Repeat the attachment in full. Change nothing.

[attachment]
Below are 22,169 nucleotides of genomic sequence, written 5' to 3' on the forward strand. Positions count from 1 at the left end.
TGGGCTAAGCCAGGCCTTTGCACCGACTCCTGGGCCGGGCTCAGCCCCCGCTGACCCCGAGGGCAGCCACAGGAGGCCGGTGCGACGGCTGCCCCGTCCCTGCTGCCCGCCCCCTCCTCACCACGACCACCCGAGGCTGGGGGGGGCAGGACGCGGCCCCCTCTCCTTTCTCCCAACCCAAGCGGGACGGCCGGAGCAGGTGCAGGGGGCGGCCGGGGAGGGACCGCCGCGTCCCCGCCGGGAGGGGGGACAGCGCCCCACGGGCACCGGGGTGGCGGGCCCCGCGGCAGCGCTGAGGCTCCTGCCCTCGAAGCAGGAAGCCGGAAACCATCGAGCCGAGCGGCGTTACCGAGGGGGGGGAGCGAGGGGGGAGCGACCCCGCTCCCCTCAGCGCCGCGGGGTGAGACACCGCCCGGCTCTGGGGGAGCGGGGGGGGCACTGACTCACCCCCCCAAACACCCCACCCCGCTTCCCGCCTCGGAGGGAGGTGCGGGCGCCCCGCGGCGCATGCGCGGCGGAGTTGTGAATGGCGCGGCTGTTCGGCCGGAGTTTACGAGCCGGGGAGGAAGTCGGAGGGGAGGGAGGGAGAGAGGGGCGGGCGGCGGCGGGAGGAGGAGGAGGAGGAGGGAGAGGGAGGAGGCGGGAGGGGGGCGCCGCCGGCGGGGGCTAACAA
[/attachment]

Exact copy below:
Below are 22,169 nucleotides of genomic sequence, written 5' to 3' on the forward strand. Positions count from 1 at the left end.
TGGGCTAAGCCAGGCCTTTGCACCGACTCCTGGGCCGGGCTCAGCCCCCGCTGACCCCGAGGGCAGCCACAGGAGGCCGGTGCGACGGCTGCCCCGTCCCTGCTGCCCGCCCCCTCCTCACCACGACCACCCGAGGCTGGGGGGGGCAGGACGCGGCCCCCTCTCCTTTCTCCCAACCCAAGCGGGACGGCCGGAGCAGGTGCAGGGGGCGGCCGGGGAGGGACCGCCGCGTCCCCGCCGGGAGGGGGGACAGCGCCCCACGGGCACCGGGGTGGCGGGCCCCGCGGCAGCGCTGAGGCTCCTGCCCTCGAAGCAGGAAGCCGGAAACCATCGAGCCGAGCGGCGTTACCGAGGGGGGGGAGCGAGGGGGGAGCGACCCCGCTCCCCTCAGCGCCGCGGGGTGAGACACCGCCCGGCTCTGGGGGAGCGGGGGGGGCACTGACTCACCCCCCCAAACACCCCACCCCGCTTCCCGCCTCGGAGGGAGGTGCGGGCGCCCCGCGGCGCATGCGCGGCGGAGTTGTGAATGGCGCGGCTGTTCGGCCGGAGTTTACGAGCCGGGGAGGAAGTCGGAGGGGAGGGAGGGAGAGAGGGGCGGGCGGCGGCGGGAGGAGGAGGAGGAGGAGGGAGAGGGAGGAGGCGGGAGGGGGGCGCCGCCGGCGGGGGCTAACAA